warfarin blood tests at the beginning -- how frequent?

Those of you who are knowledgeable about warfarin/coumadin: when people first start taking this, how frequently does your health care system require blood tests? i'm starting coumadin literally today after doing a lot of research and consults. the treatment is managed by an anti-coagulant unit, labs and results and adjusting the dose. everything i learned about this spoke of weekly blood tests until the inr/ptt stabilized, then longer periods between. . NOW the anti-coag unit says testing is required 2x a week probably for months. Problem is, labwork requires a high copay each time. 8 x per month is unaffordable. So what is the protocol where people here get warfarin monitoring and dose adjustment -- in the beginning? many thanks to everyone here for sharing your knowledge and experience.

42 Replies

  • My surgery in UK uses a Coaguchek machine . A finger prick provides the sample which is read by the machine and a printout with dose and date of next test is provided. The dose is generated by sophisticated software but if the care asst. thinks it necessary will discuss with GP. Nowadays the protocol for starting warfarin ( coumadin) is to start slowly so it does take a bit longer to reach the required INR. I started on weekly tests but these quickly became fortnightly and now unless meds change it is every 10 weeks.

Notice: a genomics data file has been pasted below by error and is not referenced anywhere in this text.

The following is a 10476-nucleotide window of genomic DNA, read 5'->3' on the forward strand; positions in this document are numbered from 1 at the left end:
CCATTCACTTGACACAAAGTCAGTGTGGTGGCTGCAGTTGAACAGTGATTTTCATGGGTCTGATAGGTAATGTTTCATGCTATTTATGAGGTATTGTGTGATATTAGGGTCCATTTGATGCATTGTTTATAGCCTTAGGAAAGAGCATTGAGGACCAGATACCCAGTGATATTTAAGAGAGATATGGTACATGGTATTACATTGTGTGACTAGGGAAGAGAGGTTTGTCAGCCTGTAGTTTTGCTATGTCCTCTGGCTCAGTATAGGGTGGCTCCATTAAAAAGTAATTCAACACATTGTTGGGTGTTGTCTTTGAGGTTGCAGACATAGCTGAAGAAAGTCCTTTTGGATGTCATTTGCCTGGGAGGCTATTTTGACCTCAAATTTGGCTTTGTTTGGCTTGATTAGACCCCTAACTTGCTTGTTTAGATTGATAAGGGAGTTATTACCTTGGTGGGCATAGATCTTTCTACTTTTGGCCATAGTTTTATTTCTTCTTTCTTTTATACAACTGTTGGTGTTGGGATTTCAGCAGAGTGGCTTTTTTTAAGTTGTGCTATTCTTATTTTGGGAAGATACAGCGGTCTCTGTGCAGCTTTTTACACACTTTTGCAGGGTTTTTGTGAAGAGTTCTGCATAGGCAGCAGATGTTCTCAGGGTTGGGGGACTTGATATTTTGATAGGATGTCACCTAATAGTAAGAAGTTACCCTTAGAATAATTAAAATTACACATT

• So at the beginning you started on weekly tests, right? That's what I've always heard. My clinic uses coagucheck after 3 months.

  • Yes that's right. My husband and I both on warfarin and Coaguchek from day one. Strange how everyone different. Our only problem is that our surgery is not connected to hospital computer system so when I had surgery had to have a venous blood check there as results had to be " put on the system". Husband however did not!! Different nurseI guess

  • Can you get yourself a Coaguchek monitor? Then you can test as often as you like. Most people test once a week and I'd have thought twice a week is not necessary, even initially. They're a bit behind the times if they're still using expensive labwork.

  • coagucheck available from the clinic after 3 months if inr is already stable, and if you 'pass' their instruction course and show you can use the device correctly.

  • My experience is exactly as that of Bagrat and it works very well for me. I think each patient has to be treated as an individual, so others will have a

    different experience with Warfarin. You should take the advice of your medical team.

  • thanks, but if i take the advice of the anti-coag unit, 2 x a week labs will cost me almost $300 a month--for god knows how long -- just for blood tests. who can afford that?

  • The cost of testing INR may be a factor in your decision as to whether to choose a NOAC instead. There is a huge variation in how easy it may be to achieve control on warfarin, but 8 times in 4 weeks sounds unlikely to be necessary

  • i mentioned i already took eliquis for a month. didnt absorb. i had a gastric bypass 19 years ago, the NOAC trials excluded subjects with intestinal surgery so nobody knows how post-bypass patients will benefit --or not-- from the NOACS, the researchers and med people recommend coumadin, i took eliquis anyway, but it's too risky if there is no protection. however -- no place recommends initial testing at 2x weekly, as far as i can see.